Jones presented no evidence at trial.

  B. Procedural History Prior to Trial

  Jones was originally indicted along with Brown and Lee under Indictment No. 2933/91, which charged them with acting in concert on March 27, 1991 to commit the crime of Criminal Possession of a Weapon in the Third Degree. See Affidavit of William K. Clark in Opposition, filed February 17, 2004 (Docket #10) ("Clark Aff."), ¶ 7; Order, dated September 17, 1998 ("CPL § 330.30 Order") (reproduced as Ex. 1 to Clark Aff.), at 1. This indictment was superseded by Indictment No. 6491/91, which charged Jones and Brown alone with the same offense as in the earlier indictment. See Clark Aff. ¶ 7; CPL § 330.30 Order at 1.

  On September 30, 1992, following various pre-trial proceedings, Jones failed to appear for a scheduled court appearance and the New York State Supreme Court, Bronx County issued a bench warrant for his arrest. See Clark Aff. ¶ 8; CPL § 330.30 Order at 1-2. After remaining a fugitive for over four years, Jones was arrested on unrelated charges on January 11, 1997 in Ulster County, New York, under the alias Cliff Morris. See Clark Aff. ¶ 9. He was returned involuntarily to Bronx County on the bench warrant on July 21, 1997. See id.; CPL § 330.30 Order at 2.

  On August 6, 1997, Jones moved to dismiss the indictment on the ground that he was denied his right to a speedy trial pursuant to N.Y. Crim. Proc. Law ("CPL") § 30.30. See Clark Aff. ¶ 10; Notice of Motion, dated August 6, 1997 ("CPL § 30.30 Motion") (reproduced as Ex. 3 to Clark Aff.), at 1. In the alternative, Jones requested a hearing in order for the People to demonstrate due diligence in locating him or that he was attempting to avoid prosecution. See Clark Aff. ¶ 10; CPL § 30.30 Motion at 5. On February 5, 1998, the trial court denied Jones's motion without a hearing, holding:
Where the People have announced their readiness for trial before a fugitive defendant becomes absent or unavailable, the People need not demonstrate their due diligence in searching for such defendant to avail themselves of speedy trial exclusion relating to fugitive defendants. . . .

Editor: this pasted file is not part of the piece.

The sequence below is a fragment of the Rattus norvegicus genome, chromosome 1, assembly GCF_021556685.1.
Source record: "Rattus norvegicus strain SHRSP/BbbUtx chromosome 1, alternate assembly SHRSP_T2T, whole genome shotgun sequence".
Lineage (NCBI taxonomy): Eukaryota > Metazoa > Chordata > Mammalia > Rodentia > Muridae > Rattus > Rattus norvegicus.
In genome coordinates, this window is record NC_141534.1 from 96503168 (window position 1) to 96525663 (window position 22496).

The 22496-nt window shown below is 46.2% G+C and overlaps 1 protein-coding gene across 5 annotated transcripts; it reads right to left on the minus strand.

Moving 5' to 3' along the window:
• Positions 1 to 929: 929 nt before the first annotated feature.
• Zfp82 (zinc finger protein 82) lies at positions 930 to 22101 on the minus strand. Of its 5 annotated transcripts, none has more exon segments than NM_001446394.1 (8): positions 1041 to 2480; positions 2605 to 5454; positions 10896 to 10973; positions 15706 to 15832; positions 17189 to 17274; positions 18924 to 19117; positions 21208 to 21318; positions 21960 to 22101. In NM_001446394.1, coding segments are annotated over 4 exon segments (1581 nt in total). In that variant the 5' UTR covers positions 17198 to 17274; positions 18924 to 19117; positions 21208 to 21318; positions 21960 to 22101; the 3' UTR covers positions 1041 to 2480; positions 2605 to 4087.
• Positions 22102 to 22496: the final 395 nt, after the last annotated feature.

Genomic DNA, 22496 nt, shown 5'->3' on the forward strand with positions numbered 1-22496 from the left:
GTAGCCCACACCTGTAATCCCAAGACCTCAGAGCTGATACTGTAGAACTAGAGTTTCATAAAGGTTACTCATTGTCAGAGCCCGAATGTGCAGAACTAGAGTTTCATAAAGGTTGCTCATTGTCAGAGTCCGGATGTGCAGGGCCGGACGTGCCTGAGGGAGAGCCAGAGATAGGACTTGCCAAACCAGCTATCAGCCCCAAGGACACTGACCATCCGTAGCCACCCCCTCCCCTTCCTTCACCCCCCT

In light of the People's announced readiness, and [Jones's] subsequent failure to return to Court, the People are not chargeable with any time between [Jones's] decision to become a fugitive, and his ultimate return on the warrant. As such, [Jones's] motion is denied.
Decision and Order, dated February 5, 1998 (reproduced as Ex. 6 to Clark Aff.), at 1.

  On March 11, 1998, a third grand jury indicted Jones for two counts of Criminal Possession of a Weapon in the Third Degree and one count of Criminal Possession of a Weapon in the Fourth Degree, all of which stemmed from the March 27, 1991 incident. See Clark Aff. ¶ 14; CPL § 330.30 Order at 2; see also Indictment No. 1753/98, dated March 11, 1998 (reproduced as Ex. 7 to Clark Aff.). The People had been granted leave to re-present the case to cure a defect in the second indictment caused by a change in New York law resulting from the decision of the Court of Appeals of New York in In re Rodney J., 83 N.Y.2d 503 (1994). See Clark Aff. ¶ 14; CPL § 330.30 Order at 2.

  C. Verdict and Sentence

  On June 2, 1998, a jury convicted Jones of one count of Criminal Possession of a Weapon in the Third Degree under N.Y. Penal Law § 265.02(3) for his possession of a firearm that had been defaced for the purpose of concealment. (Tr. 446). He was acquitted of the other third-degree possession count, which related to his possession of a loaded firearm. (Tr. 446).*fn1 On October 8, 1998, Jones was sentenced as a persistent violent felony offender to an indeterminate ...